The Fast Approaching Coal Fired Power Nightmare (Part Two)

Posted on Fri 10/23/2009 by




CCS 01

There are three images as part of this post. They are all diagrams and are freely available. I have included them to show how simplified the process has been reduced to. With each image, if you click on that image, it will open in a new and larger window.

Clean Coal. Let’s explain that first. It’s actually Carbon Capture and Sequestration. (CCS) It is also called Carbon Capture and Storage. Politicians don’t understand either what the process is, what it entails, and what it actually means, so rather than explain something that they cannot understand, and then believe that their constituents cannot understand, they give it a totally simplistic and catchy title, ‘Clean Coal‘, thinking that would be easier to sell than actually trying to find out what it is and then explaining that. If they did bother to try and find out, then the hairs on the backs of their collective necks would stand on end as the realisation sinks in that this is just a dream, a dream that if it ever can be realised is so far away into the future that it most probably will never come to fruition. So, to keep up the pretense, they give it that catchy title ‘Clean Coal‘, and then just run with that, thinking that if it actually is just so far away and so unobtainable, people will have forgotten all about it, and what they, in particular, said about it.

So. What is it?

Coal is burned to boil water to steam to drive a turbine to then drive a generator to produce electrical power. During the burning of the coal, basically Carbon, each  Carbon atom then combines with 2 atoms of Oxygen to form Carbon Dioxide. (CO2) The resultant means that each ton of coal burned produces 2.86 tons of CO2, not a gassy thing, but an actual physical weight.


This CO2 is emitted from those long thin stacks at the power plant. Not that white stuff pouring from the big fat stacks. That’s just cooling steam or water vapor, not that that holds back some media outlets who still show that white stuff in reference to the CO2 emissions. No, the CO2 is colourless and odourless and you cannot see it being emitted from those thin stacks. The Capture part of it is to get these exhaust gases, all of them, as they are actually being emitted. What happens then is that the CO2 is removed from this exhaust before it actually is emitted into the Atmosphere.


That captured CO2 is then stored back into the ground, hence the fancy title, (geo)sequestration, meaning it is sequestered (stored) in the gaps between stable rock formations under the ground.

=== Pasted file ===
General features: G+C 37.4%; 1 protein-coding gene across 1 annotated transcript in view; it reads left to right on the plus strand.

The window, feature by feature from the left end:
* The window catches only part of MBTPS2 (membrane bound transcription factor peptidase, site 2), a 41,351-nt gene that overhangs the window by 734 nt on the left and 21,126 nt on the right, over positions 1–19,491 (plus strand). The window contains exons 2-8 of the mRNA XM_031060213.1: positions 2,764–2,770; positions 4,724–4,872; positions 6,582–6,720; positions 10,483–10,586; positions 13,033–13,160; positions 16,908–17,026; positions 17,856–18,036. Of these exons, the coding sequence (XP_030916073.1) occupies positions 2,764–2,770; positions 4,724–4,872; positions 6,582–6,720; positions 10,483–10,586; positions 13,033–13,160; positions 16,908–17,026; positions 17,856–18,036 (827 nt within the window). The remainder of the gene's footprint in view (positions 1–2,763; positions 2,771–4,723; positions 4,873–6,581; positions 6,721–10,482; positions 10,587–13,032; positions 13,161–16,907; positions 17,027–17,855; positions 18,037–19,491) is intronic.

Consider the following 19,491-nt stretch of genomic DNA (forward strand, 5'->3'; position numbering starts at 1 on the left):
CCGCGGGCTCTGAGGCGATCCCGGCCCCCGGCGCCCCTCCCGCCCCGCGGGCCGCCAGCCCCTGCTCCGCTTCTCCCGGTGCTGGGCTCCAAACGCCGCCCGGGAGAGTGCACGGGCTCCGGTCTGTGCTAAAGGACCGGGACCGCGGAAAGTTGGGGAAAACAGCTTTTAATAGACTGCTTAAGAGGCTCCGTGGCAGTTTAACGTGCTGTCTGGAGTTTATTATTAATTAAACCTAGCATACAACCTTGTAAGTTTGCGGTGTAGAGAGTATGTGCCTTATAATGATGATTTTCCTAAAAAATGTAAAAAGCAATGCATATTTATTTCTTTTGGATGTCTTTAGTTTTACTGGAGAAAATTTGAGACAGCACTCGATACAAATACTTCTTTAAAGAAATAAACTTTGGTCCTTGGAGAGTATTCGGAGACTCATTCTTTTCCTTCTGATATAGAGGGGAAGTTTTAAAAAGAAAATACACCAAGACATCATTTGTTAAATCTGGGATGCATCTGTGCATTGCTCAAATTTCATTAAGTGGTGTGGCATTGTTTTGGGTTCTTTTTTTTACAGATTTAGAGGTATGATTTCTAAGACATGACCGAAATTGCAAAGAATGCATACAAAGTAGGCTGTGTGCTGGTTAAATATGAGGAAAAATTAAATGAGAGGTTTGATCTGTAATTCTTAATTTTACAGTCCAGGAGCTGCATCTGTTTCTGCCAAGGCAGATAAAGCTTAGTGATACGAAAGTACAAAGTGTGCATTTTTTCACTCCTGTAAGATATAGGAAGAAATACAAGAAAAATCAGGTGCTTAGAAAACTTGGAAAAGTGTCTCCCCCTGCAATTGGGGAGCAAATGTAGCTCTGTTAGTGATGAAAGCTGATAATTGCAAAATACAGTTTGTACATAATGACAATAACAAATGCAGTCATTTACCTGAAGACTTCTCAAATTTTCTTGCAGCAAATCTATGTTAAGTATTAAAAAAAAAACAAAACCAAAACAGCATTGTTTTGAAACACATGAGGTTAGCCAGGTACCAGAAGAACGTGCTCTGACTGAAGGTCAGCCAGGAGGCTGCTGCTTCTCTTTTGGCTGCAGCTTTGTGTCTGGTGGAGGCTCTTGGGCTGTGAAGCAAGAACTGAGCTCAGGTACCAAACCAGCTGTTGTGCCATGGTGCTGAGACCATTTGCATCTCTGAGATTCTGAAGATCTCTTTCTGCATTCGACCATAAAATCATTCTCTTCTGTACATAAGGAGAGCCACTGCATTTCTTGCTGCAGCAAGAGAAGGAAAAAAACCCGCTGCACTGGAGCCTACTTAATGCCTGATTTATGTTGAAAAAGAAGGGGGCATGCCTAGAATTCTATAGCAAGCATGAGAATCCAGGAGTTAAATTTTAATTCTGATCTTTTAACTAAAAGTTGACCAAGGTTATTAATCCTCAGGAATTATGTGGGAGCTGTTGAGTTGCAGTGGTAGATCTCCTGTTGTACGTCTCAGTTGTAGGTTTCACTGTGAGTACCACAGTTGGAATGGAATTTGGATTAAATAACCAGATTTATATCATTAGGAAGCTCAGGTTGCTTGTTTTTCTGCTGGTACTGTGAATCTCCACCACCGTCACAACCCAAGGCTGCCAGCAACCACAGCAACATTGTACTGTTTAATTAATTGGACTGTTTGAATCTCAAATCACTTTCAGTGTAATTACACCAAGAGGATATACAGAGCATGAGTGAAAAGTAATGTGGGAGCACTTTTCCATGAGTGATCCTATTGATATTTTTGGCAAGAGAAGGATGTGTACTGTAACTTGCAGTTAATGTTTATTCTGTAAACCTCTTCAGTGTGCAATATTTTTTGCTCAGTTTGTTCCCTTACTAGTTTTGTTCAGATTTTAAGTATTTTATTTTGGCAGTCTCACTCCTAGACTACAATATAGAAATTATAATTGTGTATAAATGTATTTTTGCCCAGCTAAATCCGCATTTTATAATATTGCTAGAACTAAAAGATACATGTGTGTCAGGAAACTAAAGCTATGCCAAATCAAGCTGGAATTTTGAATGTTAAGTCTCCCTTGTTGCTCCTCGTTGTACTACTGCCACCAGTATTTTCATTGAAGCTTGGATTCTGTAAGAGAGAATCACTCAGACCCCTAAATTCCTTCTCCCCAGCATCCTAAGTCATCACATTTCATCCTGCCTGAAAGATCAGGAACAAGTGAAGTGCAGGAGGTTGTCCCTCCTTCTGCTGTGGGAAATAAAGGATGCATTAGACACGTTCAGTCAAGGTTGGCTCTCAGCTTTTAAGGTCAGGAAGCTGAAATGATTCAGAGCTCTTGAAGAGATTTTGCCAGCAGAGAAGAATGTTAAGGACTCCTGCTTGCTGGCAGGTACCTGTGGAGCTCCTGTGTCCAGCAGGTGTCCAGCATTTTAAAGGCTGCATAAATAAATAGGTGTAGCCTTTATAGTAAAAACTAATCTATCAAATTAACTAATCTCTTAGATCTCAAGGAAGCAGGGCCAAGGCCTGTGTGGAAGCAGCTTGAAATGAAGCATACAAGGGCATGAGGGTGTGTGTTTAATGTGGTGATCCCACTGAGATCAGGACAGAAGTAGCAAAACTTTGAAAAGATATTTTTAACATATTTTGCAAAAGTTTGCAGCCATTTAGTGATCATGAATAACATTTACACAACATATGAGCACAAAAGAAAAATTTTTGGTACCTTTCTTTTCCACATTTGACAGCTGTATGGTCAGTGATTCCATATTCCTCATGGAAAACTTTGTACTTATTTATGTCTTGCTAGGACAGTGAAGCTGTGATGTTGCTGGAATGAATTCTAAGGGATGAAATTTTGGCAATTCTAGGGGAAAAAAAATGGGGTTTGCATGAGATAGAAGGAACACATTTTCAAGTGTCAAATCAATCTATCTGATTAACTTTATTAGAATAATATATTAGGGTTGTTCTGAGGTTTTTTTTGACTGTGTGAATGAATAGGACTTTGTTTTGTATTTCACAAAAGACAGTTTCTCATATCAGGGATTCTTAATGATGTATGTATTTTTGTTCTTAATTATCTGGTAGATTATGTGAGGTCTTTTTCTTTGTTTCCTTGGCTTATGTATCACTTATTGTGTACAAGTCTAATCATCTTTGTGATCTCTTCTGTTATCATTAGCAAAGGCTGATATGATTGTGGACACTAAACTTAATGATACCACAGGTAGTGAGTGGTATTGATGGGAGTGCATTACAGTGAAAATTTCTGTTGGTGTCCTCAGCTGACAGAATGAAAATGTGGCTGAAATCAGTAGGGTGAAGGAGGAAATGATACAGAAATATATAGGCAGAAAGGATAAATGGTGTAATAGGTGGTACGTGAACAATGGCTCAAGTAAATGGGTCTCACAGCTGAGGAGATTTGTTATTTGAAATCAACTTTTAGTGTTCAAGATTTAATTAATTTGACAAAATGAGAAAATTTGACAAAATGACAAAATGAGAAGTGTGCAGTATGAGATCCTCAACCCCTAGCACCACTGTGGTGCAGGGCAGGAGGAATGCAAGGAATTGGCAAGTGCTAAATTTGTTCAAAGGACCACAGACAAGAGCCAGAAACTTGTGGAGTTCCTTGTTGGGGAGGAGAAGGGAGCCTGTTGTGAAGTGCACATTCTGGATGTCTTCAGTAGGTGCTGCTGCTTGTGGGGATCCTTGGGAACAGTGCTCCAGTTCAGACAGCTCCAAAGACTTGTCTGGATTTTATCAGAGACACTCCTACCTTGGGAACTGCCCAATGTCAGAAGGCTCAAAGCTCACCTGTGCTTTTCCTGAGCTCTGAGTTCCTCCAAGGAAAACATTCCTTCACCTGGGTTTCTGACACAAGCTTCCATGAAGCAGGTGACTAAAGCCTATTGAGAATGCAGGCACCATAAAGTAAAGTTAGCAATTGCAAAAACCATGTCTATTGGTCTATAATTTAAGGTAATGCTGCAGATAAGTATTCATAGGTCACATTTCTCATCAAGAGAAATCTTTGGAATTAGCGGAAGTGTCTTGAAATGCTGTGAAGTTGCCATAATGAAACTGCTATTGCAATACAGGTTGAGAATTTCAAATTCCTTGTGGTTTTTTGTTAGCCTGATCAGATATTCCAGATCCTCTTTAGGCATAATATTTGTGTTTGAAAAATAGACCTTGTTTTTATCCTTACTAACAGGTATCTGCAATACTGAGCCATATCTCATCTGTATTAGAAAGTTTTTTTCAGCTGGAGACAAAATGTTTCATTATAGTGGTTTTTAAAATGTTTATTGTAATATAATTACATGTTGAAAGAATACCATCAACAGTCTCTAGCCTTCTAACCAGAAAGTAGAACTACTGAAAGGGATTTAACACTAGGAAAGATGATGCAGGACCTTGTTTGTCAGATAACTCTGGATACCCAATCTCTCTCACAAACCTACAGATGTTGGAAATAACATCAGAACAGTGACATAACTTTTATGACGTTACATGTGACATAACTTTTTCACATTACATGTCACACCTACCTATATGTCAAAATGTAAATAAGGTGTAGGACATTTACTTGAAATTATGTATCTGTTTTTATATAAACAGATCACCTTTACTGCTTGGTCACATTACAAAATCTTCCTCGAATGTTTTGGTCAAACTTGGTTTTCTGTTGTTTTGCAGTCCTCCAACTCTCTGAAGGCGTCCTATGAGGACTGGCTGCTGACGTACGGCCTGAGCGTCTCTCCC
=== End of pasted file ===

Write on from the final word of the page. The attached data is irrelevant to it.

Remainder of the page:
Sounds pretty simple eh! and a pretty novel idea too, in fact a pretty damn good idea.

Okay then, let’s look at the reality then shall we.

What people fail to realise is just how much coal has to be burned to produce the steam. A large power plant with a Nameplate Capacity of around 2000 MegaWatts (MW) burns on average 6.5 million tons of coal a year, which averages out to around 18,000 tons a day. That varies depending upon the Season and the time, but that average is commonplace for all those large plants. That means that each of those large plants is emitting on average around 52,000 tons of CO2 each day.

So, here’s what now needs to be done.

The exhaust needs to be captured at the same rate as it is being emitted. The CO2 then needs to be extracted from that exhaust at the same rate as it is being emitted. That CO2 then needs to be cooled at the same rate as it being emitted. That CO2 then needs to be liquified for transport at the same rate as it is being emitted. That liquified CO2 then needs to be transported at the same rate as it is being emitted. That CO2 then needs to be pumped back into the ground at the same rate as it is being emitted.

Now it’s starting to look a little more difficult.

Separating the CO2 from the exhaust is not really as simple as it sounds. It involves a complex physical and chemical process. There’s no simple way to explain it, but a similar explanation might be the reverse osmosis process similar to what is being used to turn salt water to fresh water, and that is a complete simplification of a very complex process. Cooling the captured CO2 also would take time. Then, turning the CO2 to a liquid will decrease considerably the volume, but the weight would remain the same. CO2 is incredibly difficult to liquify, and is done by freezing it back past the gaseous stage, and also done under extreme pressure, and once done, it is not very stable in that liquid form. Assuming then that this problem can be resolved, that liquid then has to be pumped down pipelines to the place where it is to then be pumped back into the ground, large electrically powered pumps driving immensely large volumes of liquid CO2 which still has to be kept in the semi frozen liquid state. The deeper you go underground the temperature rises, sometimes to significant levels, so pumping it back into the ground means that it will be heating back up, again turning back to a gas, increasing by a huge amount the volume of the CO2.

All this has to be in a gap between rock formations that will keep the CO2 there forever, so none of it leaks back to the surface in any way.

So, then you are going to need a huge new facility at the plant itself for the capture, separation, cooling, and the liquifying.

CCS 03

Image Credit: Courtesy of the Colorado Geological Survey

Then you are going to have to construct huge pipelines to where the CO2 will be stored. Then a vast new plant at that site to pump it all back into the ground.

It has been calculated that just to achieve this whole overall process, then one third to one half of all the electrical power produced at the plant would be used by this process alone. That means you build a new ‘Clean Coal’ plant of the same 2,000MW Nameplate capacity but only half to two thirds of the electricity is actually available to the end consumers.

With all the technology around at the moment and the way it is developing so rapidly, all the above is something that maybe can actually be worked out.